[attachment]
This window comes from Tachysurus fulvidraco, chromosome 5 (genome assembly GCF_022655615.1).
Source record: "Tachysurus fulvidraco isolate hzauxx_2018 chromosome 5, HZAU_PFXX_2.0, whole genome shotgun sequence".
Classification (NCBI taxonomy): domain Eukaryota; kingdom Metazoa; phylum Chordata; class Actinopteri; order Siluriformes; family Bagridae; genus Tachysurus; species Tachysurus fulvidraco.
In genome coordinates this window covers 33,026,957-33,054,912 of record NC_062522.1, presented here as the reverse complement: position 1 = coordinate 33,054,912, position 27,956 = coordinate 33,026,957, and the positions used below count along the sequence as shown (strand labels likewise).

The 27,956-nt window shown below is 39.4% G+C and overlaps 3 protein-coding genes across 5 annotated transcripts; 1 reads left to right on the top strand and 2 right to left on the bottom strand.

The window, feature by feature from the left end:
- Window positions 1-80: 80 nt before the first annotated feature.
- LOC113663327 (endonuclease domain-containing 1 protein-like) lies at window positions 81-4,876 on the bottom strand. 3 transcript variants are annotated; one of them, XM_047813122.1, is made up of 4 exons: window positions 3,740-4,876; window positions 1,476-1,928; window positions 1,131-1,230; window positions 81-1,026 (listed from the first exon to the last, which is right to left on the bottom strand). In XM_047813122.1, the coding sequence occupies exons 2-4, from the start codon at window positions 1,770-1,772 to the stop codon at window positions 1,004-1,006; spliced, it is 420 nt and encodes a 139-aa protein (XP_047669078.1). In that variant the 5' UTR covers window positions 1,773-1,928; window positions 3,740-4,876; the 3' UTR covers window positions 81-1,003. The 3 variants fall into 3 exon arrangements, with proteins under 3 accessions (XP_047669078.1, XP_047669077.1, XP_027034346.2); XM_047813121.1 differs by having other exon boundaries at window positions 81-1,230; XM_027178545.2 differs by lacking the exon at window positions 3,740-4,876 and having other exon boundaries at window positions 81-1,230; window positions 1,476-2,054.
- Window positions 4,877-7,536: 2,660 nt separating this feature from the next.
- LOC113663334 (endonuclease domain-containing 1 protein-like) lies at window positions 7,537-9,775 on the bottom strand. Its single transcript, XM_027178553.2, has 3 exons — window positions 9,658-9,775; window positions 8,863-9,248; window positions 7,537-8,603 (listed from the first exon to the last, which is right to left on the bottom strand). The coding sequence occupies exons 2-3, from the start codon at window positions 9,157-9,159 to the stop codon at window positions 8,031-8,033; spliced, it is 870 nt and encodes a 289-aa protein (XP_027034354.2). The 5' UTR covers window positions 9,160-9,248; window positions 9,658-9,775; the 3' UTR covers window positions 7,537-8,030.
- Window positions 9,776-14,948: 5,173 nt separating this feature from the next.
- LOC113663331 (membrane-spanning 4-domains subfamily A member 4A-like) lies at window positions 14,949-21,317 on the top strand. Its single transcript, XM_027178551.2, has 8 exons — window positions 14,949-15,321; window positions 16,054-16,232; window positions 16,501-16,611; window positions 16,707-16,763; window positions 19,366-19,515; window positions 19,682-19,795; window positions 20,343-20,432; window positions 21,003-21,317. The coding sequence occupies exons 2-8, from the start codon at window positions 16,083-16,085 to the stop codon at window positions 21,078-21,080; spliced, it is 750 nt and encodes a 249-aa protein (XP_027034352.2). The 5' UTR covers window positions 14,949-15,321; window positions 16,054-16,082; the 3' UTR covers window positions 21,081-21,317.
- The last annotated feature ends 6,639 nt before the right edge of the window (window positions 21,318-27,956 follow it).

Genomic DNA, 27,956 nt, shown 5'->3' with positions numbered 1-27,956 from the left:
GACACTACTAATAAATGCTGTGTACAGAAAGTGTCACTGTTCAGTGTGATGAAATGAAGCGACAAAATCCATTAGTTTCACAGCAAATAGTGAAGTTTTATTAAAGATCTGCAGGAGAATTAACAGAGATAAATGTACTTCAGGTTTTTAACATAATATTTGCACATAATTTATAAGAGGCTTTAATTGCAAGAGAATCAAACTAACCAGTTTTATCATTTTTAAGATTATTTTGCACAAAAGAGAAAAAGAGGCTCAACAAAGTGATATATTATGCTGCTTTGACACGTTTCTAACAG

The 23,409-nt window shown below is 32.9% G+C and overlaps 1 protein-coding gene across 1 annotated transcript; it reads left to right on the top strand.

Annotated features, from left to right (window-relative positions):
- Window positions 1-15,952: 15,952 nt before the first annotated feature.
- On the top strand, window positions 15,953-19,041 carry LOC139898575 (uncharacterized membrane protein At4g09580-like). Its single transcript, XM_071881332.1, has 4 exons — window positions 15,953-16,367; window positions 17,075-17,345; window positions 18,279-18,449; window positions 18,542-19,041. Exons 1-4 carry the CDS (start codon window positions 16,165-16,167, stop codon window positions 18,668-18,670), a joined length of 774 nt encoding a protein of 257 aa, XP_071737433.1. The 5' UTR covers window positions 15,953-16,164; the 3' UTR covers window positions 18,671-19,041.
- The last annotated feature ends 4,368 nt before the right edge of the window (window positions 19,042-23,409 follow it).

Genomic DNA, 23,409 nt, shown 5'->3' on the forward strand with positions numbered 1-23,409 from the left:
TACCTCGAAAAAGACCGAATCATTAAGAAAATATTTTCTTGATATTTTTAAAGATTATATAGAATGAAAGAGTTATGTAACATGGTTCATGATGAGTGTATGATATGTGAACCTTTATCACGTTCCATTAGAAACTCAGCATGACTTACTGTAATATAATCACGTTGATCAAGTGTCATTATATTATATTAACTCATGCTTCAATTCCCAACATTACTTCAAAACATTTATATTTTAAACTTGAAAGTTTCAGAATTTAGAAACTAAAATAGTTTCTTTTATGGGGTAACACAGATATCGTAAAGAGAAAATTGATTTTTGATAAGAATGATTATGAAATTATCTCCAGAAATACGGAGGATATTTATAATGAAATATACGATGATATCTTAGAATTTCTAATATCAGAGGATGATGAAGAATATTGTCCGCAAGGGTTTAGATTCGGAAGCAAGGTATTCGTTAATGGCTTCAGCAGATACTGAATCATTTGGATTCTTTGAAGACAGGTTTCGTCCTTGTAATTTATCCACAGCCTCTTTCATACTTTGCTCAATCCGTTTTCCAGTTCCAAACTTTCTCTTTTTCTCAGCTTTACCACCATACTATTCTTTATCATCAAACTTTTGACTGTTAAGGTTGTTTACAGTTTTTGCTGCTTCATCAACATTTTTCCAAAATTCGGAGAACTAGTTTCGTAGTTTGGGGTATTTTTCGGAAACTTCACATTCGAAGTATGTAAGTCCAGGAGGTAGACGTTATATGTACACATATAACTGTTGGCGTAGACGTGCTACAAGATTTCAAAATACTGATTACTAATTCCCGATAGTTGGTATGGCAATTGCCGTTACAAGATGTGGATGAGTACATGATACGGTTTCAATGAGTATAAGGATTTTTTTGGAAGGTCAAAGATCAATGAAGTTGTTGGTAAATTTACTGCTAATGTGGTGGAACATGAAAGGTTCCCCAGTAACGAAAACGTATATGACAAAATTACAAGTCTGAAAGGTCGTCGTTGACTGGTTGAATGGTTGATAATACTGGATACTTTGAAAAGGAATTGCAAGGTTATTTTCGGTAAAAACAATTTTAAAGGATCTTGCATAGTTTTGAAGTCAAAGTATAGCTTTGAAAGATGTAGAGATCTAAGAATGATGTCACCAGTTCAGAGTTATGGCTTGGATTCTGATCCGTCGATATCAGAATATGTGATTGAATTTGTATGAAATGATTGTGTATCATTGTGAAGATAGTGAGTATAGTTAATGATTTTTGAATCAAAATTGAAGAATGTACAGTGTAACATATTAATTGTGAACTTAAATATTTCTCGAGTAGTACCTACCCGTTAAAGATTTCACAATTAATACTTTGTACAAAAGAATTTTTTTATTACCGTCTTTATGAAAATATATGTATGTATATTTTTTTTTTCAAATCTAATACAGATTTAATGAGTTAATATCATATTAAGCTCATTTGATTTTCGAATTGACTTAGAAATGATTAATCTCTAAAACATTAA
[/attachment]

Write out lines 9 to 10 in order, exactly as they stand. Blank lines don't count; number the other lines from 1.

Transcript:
- Window positions 4,877-7,536: 2,660 nt separating this feature from the next.
- LOC113663334 (endonuclease domain-containing 1 protein-like) lies at window positions 7,537-9,775 on the bottom strand. Its single transcript, XM_027178553.2, has 3 exons — window positions 9,658-9,775; window positions 8,863-9,248; window positions 7,537-8,603 (listed from the first exon to the last, which is right to left on the bottom strand). The coding sequence occupies exons 2-3, from the start codon at window positions 9,157-9,159 to the stop codon at window positions 8,031-8,033; spliced, it is 870 nt and encodes a 289-aa protein (XP_027034354.2). The 5' UTR covers window positions 9,160-9,248; window positions 9,658-9,775; the 3' UTR covers window positions 7,537-8,030.